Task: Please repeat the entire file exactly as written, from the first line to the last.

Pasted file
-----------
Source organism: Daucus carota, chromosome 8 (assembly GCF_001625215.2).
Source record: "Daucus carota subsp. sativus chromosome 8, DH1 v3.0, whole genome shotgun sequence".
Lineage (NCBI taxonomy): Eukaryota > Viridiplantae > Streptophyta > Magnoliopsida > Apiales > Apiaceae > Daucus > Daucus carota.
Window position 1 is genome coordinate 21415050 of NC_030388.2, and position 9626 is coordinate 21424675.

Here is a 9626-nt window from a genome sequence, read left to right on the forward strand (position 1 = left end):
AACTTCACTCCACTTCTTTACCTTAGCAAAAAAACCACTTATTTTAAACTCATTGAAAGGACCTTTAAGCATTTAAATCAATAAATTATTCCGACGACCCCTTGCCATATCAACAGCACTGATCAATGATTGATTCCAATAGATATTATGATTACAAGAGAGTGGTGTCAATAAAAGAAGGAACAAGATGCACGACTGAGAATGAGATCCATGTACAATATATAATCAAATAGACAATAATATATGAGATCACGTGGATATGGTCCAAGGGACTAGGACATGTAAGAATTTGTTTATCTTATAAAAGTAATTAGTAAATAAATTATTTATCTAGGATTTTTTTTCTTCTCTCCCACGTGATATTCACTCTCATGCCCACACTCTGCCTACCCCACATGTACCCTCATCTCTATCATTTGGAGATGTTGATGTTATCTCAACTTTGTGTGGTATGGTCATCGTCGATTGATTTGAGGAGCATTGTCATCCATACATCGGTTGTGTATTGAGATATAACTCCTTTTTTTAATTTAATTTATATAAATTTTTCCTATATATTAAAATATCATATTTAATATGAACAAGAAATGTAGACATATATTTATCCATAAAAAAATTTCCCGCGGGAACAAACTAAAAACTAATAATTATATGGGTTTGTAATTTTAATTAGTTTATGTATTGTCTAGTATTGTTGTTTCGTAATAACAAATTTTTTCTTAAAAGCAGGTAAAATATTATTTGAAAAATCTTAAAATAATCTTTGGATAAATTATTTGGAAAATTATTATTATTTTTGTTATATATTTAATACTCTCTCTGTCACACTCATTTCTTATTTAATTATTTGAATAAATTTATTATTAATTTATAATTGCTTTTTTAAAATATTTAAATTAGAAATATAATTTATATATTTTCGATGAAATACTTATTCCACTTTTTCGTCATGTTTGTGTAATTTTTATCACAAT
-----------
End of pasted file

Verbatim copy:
Source organism: Daucus carota, chromosome 8 (assembly GCF_001625215.2).
Source record: "Daucus carota subsp. sativus chromosome 8, DH1 v3.0, whole genome shotgun sequence".
Lineage (NCBI taxonomy): Eukaryota > Viridiplantae > Streptophyta > Magnoliopsida > Apiales > Apiaceae > Daucus > Daucus carota.
Window position 1 is genome coordinate 21415050 of NC_030388.2, and position 9626 is coordinate 21424675.

Here is a 9626-nt window from a genome sequence, read left to right on the forward strand (position 1 = left end):
AACTTCACTCCACTTCTTTACCTTAGCAAAAAAACCACTTATTTTAAACTCATTGAAAGGACCTTTAAGCATTTAAATCAATAAATTATTCCGACGACCCCTTGCCATATCAACAGCACTGATCAATGATTGATTCCAATAGATATTATGATTACAAGAGAGTGGTGTCAATAAAAGAAGGAACAAGATGCACGACTGAGAATGAGATCCATGTACAATATATAATCAAATAGACAATAATATATGAGATCACGTGGATATGGTCCAAGGGACTAGGACATGTAAGAATTTGTTTATCTTATAAAAGTAATTAGTAAATAAATTATTTATCTAGGATTTTTTTTCTTCTCTCCCACGTGATATTCACTCTCATGCCCACACTCTGCCTACCCCACATGTACCCTCATCTCTATCATTTGGAGATGTTGATGTTATCTCAACTTTGTGTGGTATGGTCATCGTCGATTGATTTGAGGAGCATTGTCATCCATACATCGGTTGTGTATTGAGATATAACTCCTTTTTTTAATTTAATTTATATAAATTTTTCCTATATATTAAAATATCATATTTAATATGAACAAGAAATGTAGACATATATTTATCCATAAAAAAATTTCCCGCGGGAACAAACTAAAAACTAATAATTATATGGGTTTGTAATTTTAATTAGTTTATGTATTGTCTAGTATTGTTGTTTCGTAATAACAAATTTTTTCTTAAAAGCAGGTAAAATATTATTTGAAAAATCTTAAAATAATCTTTGGATAAATTATTTGGAAAATTATTATTATTTTTGTTATATATTTAATACTCTCTCTGTCACACTCATTTCTTATTTAATTATTTGAATAAATTTATTATTAATTTATAATTGCTTTTTTAAAATATTTAAATTAGAAATATAATTTATATATTTTCGATGAAATACTTATTCCACTTTTTCGTCATGTTTGTGTAATTTTTATCACAAT